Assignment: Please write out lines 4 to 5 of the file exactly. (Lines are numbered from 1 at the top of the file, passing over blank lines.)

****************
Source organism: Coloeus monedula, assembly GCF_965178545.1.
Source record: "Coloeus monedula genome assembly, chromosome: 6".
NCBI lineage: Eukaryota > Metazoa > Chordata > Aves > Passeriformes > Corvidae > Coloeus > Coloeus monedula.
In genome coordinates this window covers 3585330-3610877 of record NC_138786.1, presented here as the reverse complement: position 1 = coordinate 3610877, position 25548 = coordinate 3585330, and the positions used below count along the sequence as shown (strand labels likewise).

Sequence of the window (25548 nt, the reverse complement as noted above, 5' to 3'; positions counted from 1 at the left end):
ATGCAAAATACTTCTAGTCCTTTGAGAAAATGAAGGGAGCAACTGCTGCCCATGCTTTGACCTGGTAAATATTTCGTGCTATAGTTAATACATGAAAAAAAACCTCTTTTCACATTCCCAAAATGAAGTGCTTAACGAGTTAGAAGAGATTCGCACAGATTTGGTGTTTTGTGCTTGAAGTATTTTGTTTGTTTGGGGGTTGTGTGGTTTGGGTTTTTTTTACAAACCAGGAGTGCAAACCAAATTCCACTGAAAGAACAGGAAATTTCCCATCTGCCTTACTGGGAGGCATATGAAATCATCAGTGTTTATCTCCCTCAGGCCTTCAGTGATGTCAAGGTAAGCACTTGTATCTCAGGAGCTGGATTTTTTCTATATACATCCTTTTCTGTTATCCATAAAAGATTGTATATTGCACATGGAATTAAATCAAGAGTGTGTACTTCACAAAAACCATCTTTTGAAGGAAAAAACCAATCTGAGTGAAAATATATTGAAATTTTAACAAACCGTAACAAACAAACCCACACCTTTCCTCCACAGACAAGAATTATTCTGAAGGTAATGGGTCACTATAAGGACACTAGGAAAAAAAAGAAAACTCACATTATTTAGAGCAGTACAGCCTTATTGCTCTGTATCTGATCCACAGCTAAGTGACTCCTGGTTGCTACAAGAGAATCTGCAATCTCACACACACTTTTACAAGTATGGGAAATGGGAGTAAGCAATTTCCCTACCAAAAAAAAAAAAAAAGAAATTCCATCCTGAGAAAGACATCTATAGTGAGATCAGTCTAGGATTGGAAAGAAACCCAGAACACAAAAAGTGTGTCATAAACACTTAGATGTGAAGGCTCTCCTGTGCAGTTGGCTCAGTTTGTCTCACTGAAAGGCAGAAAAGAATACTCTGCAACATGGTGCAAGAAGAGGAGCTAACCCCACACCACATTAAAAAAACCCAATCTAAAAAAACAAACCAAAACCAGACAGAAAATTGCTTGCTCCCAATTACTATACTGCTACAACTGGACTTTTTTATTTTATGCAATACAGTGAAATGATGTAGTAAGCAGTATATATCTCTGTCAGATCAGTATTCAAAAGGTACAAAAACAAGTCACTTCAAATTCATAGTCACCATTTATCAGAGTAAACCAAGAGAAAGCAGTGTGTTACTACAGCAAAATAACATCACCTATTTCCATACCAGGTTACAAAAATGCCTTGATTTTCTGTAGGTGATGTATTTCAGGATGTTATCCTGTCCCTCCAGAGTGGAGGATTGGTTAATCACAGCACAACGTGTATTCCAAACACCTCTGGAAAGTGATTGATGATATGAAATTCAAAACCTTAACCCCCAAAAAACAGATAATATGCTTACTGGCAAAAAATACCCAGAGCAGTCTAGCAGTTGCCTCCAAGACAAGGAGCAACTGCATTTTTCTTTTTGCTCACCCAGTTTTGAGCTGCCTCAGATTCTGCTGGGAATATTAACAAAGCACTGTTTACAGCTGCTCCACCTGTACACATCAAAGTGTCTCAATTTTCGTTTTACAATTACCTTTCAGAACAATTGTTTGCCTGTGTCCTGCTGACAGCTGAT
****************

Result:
In genome coordinates this window covers 3585330-3610877 of record NC_138786.1, presented here as the reverse complement: position 1 = coordinate 3610877, position 25548 = coordinate 3585330, and the positions used below count along the sequence as shown (strand labels likewise).

Sequence of the window (25548 nt, the reverse complement as noted above, 5' to 3'; positions counted from 1 at the left end):